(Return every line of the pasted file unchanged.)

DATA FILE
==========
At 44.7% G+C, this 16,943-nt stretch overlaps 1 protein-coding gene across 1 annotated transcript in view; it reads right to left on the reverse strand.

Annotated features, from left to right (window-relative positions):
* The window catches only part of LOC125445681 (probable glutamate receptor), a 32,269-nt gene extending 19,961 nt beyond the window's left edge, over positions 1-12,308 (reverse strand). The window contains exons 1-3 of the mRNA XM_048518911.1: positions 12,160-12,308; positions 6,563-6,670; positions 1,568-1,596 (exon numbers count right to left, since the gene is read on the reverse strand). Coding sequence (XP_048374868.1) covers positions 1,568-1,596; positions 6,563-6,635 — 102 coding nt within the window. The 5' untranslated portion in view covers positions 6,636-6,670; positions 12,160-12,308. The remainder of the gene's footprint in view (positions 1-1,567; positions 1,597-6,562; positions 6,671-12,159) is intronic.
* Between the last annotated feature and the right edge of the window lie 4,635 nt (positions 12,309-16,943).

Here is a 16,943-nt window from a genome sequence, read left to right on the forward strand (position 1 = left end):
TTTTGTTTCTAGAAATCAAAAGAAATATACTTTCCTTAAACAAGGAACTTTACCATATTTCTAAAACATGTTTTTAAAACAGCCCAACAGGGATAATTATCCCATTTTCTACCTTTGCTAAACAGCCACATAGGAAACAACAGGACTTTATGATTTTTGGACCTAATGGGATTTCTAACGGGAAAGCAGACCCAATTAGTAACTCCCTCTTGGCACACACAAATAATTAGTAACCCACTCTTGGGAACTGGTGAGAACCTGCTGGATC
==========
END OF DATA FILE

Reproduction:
At 44.7% G+C, this 16,943-nt stretch overlaps 1 protein-coding gene across 1 annotated transcript in view; it reads right to left on the reverse strand.

Annotated features, from left to right (window-relative positions):
* The window catches only part of LOC125445681 (probable glutamate receptor), a 32,269-nt gene extending 19,961 nt beyond the window's left edge, over positions 1-12,308 (reverse strand). The window contains exons 1-3 of the mRNA XM_048518911.1: positions 12,160-12,308; positions 6,563-6,670; positions 1,568-1,596 (exon numbers count right to left, since the gene is read on the reverse strand). Coding sequence (XP_048374868.1) covers positions 1,568-1,596; positions 6,563-6,635 — 102 coding nt within the window. The 5' untranslated portion in view covers positions 6,636-6,670; positions 12,160-12,308. The remainder of the gene's footprint in view (positions 1-1,567; positions 1,597-6,562; positions 6,671-12,159) is intronic.
* Between the last annotated feature and the right edge of the window lie 4,635 nt (positions 12,309-16,943).

Here is a 16,943-nt window from a genome sequence, read left to right on the forward strand (position 1 = left end):
TTTTGTTTCTAGAAATCAAAAGAAATATACTTTCCTTAAACAAGGAACTTTACCATATTTCTAAAACATGTTTTTAAAACAGCCCAACAGGGATAATTATCCCATTTTCTACCTTTGCTAAACAGCCACATAGGAAACAACAGGACTTTATGATTTTTGGACCTAATGGGATTTCTAACGGGAAAGCAGACCCAATTAGTAACTCCCTCTTGGCACACACAAATAATTAGTAACCCACTCTTGGGAACTGGTGAGAACCTGCTGGATC